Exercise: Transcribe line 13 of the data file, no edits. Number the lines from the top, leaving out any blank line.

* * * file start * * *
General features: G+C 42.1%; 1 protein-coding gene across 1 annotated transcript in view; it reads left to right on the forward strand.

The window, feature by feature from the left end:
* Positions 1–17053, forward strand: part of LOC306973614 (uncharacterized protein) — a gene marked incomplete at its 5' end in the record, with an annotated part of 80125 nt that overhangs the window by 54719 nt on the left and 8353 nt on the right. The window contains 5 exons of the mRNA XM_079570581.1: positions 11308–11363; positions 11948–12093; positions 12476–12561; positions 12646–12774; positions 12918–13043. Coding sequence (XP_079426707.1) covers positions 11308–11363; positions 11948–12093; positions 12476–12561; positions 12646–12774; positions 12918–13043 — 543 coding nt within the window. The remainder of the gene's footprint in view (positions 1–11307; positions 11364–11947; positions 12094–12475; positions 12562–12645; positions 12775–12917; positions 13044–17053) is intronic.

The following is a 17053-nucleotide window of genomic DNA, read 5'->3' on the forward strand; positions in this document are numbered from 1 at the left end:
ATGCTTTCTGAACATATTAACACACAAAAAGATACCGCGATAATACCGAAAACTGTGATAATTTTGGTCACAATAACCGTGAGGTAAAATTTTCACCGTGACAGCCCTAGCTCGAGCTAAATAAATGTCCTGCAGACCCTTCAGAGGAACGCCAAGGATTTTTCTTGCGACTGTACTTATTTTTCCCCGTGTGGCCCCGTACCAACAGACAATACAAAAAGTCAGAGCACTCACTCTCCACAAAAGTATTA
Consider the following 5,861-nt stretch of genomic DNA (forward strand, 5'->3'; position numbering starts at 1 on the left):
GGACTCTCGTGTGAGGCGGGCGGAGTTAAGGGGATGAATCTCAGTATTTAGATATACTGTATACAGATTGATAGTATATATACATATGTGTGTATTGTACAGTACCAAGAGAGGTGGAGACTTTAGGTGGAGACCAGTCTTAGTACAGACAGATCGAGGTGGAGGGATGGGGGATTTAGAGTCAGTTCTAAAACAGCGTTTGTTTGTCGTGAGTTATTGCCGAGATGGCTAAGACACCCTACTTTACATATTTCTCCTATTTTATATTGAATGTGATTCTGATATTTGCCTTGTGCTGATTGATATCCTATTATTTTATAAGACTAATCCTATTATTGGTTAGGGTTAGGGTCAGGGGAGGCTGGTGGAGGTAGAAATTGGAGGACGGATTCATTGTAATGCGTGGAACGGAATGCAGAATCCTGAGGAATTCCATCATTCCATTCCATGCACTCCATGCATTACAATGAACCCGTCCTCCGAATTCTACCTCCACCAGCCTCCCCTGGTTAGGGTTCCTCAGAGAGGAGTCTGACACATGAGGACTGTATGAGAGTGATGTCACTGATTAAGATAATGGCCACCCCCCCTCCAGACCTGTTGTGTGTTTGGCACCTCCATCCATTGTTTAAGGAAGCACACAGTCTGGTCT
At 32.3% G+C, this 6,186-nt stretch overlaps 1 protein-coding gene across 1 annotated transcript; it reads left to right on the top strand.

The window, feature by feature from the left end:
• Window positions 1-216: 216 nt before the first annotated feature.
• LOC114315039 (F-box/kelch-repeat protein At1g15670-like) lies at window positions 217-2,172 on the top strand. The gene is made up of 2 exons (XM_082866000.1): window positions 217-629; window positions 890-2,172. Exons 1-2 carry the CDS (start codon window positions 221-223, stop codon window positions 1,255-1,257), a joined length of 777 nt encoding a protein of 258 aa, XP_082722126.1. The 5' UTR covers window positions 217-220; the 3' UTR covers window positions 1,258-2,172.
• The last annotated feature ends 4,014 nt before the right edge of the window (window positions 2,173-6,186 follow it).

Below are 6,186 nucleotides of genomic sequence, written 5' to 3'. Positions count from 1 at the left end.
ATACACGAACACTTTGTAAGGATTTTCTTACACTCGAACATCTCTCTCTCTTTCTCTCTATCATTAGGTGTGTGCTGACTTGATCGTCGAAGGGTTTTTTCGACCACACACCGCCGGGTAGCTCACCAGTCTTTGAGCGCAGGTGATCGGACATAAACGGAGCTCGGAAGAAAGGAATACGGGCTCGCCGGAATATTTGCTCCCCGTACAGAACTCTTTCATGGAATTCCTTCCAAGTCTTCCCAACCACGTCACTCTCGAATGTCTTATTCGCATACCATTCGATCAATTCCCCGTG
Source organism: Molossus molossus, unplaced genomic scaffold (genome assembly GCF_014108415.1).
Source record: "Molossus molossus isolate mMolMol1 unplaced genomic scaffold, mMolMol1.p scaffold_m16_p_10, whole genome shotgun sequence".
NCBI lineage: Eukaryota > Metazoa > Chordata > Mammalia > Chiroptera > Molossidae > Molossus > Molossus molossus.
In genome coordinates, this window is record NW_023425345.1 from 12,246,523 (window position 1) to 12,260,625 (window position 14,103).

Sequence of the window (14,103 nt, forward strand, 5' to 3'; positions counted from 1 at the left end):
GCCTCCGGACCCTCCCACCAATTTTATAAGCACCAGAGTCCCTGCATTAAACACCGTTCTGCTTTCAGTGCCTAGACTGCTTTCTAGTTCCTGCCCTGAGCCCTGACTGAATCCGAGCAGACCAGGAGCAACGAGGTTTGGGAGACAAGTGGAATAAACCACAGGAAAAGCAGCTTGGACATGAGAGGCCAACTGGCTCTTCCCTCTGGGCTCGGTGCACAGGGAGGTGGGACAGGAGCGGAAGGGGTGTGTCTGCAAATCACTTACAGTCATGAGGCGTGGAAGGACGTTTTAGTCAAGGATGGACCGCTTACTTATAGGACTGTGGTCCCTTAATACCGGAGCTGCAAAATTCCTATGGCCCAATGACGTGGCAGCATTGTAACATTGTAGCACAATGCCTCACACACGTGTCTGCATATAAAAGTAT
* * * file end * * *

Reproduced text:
Below are 6,186 nucleotides of genomic sequence, written 5' to 3'. Positions count from 1 at the left end.